Have you been hurt financially by the COVID-19 pandemic?
  • Yes, somewhat: 43.8%
  • No, not at all: 30.2%
  • Yes, very much: 26%
Have you received a stimulus payment?
  • Yes: 42.3%
  • No, but I’m expecting a payment: 30.5%
  • No, I’m not eligible: 21%
  • No, the IRS website is unable to find my information: 6.3%
If yes, have you experienced any issues receiving the amount for which you are eligible? If you answered no to the previous question, skip this question.
  • No: 76.5%
  • Not sure:14.9%
  • Yes: 8.7%
Which CARES Act programs (if any) have helped you or your family?
  • Stimulus payment: 35.1%
  • None: 33.8%
  • Expanded unemployment insurance: 10.7%
  • Small business assistance (PPP, EIDL, etc.): 7.1%
  • Student loan relief: 4.7%
  • Not sure: 3.9%
  • Mortgage forbearance: 3.2%
  • Other: 1.7%
Which CARES Act programs (if any) do you think should be extended or increased?
  • Small business assistance (PPP, EIDL, etc.): 22%
  • Expanded unemployment insurance: 21%
  • Stimulus payment: 16.8%
  • Student loan relief: 15.6%
  • Mortgage forbearance: 15.6%
  • Not sure: 3.3%
  • Other: 3%
  • None: 2.6%
Are you waiting to hear back on any CARES Act relief you have applied for?
  • No: 65.9%
  • Yes, waiting for information or a check from the IRS: 15.1%
  • Yes, waiting for information on unemployment benefits: 10.4%
  • Yes, waiting to hear back on a small business loan: 8.6%
How would you like to see the “re-opening” of our communities play out?
  • More cautiously to prioritize protecting public health: 69.3%
  • More quickly to prioritize getting people back to work: 23.9%
  • Not sure: 3.8%
  • Other: 3%
Do you think Congress should provide more funds to help schools, hospitals, paramedics, police departments, and other services in future coronavirus legislation?
  • Yes: 74.8%
  • Not sure: 12.9%
  • No: 12.2%

COVID-19: Extended deadline, new guidelines for area high school art competition

Rep. Mike Thompson pushes back art competition because of COVID-19

Submissions still being accepted

By VALLEJO TIMES-HERALD, April 8, 2020

Rep. Mike Thompson, California 5th District

Congressman Mike Thompson, D-St. Helena announced this week that he has pushed back the deadline and changed the guidelines for high schoolers to submit artwork as part of his 2020 Fifth Congressional District Art Competition.

These changes reflect the shelter-at-home and social distancing guidance issued by local and state authorities, according to a news release from his office. Students will now have until May 28 to submit their work, which they can do electronically.

“Our incredible local artists continue to create despite the uncertain times we are now facing, which is why I’ve updated the deadline and guidelines for high schoolers to participate in my Congressional Art Competition this year,” Thompson said in a statement. “This will allow students for extra time to submit amid the many changes they are facing with this year’s school calendar and allow them to comply with important public health guidelines…I can’t wait to see our great local art again this year!”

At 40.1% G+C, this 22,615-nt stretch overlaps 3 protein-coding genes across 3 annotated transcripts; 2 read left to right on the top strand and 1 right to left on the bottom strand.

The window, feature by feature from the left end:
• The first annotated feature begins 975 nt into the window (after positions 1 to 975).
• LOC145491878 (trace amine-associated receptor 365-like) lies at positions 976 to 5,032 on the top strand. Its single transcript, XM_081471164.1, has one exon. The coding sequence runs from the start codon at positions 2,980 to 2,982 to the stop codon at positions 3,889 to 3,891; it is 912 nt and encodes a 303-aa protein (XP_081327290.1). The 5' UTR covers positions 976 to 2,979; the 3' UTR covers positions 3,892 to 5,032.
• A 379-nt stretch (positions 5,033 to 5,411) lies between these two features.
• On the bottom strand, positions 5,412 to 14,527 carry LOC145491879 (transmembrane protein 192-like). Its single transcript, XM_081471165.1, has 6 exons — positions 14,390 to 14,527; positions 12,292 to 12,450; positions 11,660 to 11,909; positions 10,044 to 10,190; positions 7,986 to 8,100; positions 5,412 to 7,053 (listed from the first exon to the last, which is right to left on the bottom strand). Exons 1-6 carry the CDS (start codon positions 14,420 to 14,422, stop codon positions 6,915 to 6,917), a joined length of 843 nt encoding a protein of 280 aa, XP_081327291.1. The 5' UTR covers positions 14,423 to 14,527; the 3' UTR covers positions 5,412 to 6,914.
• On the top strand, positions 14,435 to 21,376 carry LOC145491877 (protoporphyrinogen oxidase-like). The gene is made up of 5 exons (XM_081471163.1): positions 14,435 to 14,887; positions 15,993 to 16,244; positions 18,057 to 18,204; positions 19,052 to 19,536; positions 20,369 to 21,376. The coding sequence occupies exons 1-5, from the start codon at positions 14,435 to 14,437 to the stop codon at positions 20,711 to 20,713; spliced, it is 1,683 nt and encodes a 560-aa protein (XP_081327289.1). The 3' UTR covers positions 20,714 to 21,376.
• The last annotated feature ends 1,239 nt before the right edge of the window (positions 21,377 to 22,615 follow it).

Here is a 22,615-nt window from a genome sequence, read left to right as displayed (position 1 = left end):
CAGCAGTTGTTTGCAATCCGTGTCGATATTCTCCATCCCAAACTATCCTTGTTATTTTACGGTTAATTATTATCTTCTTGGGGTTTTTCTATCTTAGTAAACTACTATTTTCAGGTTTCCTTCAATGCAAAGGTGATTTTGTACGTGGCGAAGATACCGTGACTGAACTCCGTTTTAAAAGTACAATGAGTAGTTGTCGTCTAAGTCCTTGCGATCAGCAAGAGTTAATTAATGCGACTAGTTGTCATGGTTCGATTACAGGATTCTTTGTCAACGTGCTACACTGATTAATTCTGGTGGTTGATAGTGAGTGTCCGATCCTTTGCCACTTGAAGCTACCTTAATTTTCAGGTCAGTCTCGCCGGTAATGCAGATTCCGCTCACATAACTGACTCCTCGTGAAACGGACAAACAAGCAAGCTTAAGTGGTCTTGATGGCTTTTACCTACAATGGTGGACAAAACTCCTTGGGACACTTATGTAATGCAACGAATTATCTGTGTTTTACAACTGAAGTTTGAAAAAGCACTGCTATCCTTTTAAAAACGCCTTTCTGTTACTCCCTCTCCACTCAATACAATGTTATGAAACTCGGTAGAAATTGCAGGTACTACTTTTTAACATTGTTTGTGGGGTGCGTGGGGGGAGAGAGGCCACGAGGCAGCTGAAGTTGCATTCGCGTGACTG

Students who wish to participate must submit a high-quality photograph of their art along with scanned or photographed copies of submission paperwork, which can be found by visiting house.gov/sites/default/files/uploads/documents/2020-Student-Release-Form-Fillable.pdf

Submissions can be emailed to CA05Art@mail.house.gov. This is in place of the usual physical submission.

The winning art piece from the district will be sent to Washington D.C. to hang in the United States Capitol for a year. To be considered for the grand prize, students must follow the official rules, which they can read by visiting www.house.gov/sites/default/files/uploads/documents/2020-Rules-for-Students-and-Teachers.pdf

California’s 5th Congressional District includes the cities of Vallejo and Benicia in Solano County, all of Napa and parts of Contra Costa, Lake, and Sonoma counties.

Benicia Crude By Rail remembered in today’s news

[Today’s news is welcome.  Rep. Garamendi doesn’t represent Benicia, but he does represent uprail cities that would have been affected by Valero’s dangerous and dirty proposal to bring oil trains across California.  Garamendi’s bill, HR 5553, has 4 co-sponsors, but does not include Benicia’s representative Mike Thompson.  Let’s hope Mike will get behind this effort!  – R.S.]

John Garamendi introduces crude-by-rail safety bill

Vallejo Times-Herald, by Nick Sestanovich, January 9, 2020
U.S. Rep. John Garamendi, CA 3rd District

Rep. John Garamendi, D-Solano, introduced legislation Wednesday to ensure safer standards for the transport of crude oil and other hazardous materials by train.

House Resolution 5553, also known as the “Crude By Rail Volatility Standards Act,” aims to establish a safety standard for the maximum volatility for crude oils and similar materials transported by rail. It also requires that all crude by rail in America adhere to the New York Mercantile Exchange’s maximum Reid vapor pressure for crude-oil futures contracts of 9.5 pounds per square inch, Garamendi’s office wrote in a news release.

The current industry standard would remain in place until the Pipeline and Hazardous Materials Safety Administration (PHMSA) completes the rule setting a maximum volatility standard that was first announced in 2017 after the attorneys general of six states, including California, petitioned the U.S. Department of Transportation and PHMSA to finalize the regulation nationwide.

“Every day we delay the implementation of a stronger safety standard for the transport of Bakken crude oil-by-rail, lives are at risk,” Garamendi said in a statement. “My bill simply requires oil companies to decrease the volatility to market levels, rather than carrying unstable products through communities. I am committed to enacting this legislation into law this year as part of the surface transportation reauthorization.”

Garamendi, who is a senior member of the House Committee on Transportation and Infrastructure, has been trying to get legislation passed since 2015 to prohibit crude oil from being transported by rail unless it adheres to the New York Mercantile Exchange’s maximum Reid vapor pressure. Garamendi’s office wrote that the actions were influenced by numerous crude-by-rail derailments in previous years, including an accident in Lac-Megantic, Quebec in 2013 which killed 47 people and led to changes in operations for Canadian railways.

The topic of crude by rail became a hot-button issue in Solano County in 2013 when the Valero Benicia Refinery announced plans to extend rail lines to have crude-oil delivered to its plant by train rather than by boat. The project — which would have passed through Dixon, Suisun City and Fairfield — was met with opposition and was subsequently voted down by the Benicia Planning Commission and then the City Council.

Garamendi’s co-sponsors on the bill are Reps. Barbara Lee, D-Oakland; Bill Foster, D-Ill.; Nita Lowey, D-N.Y.; and Jamie Raskin, D-Md.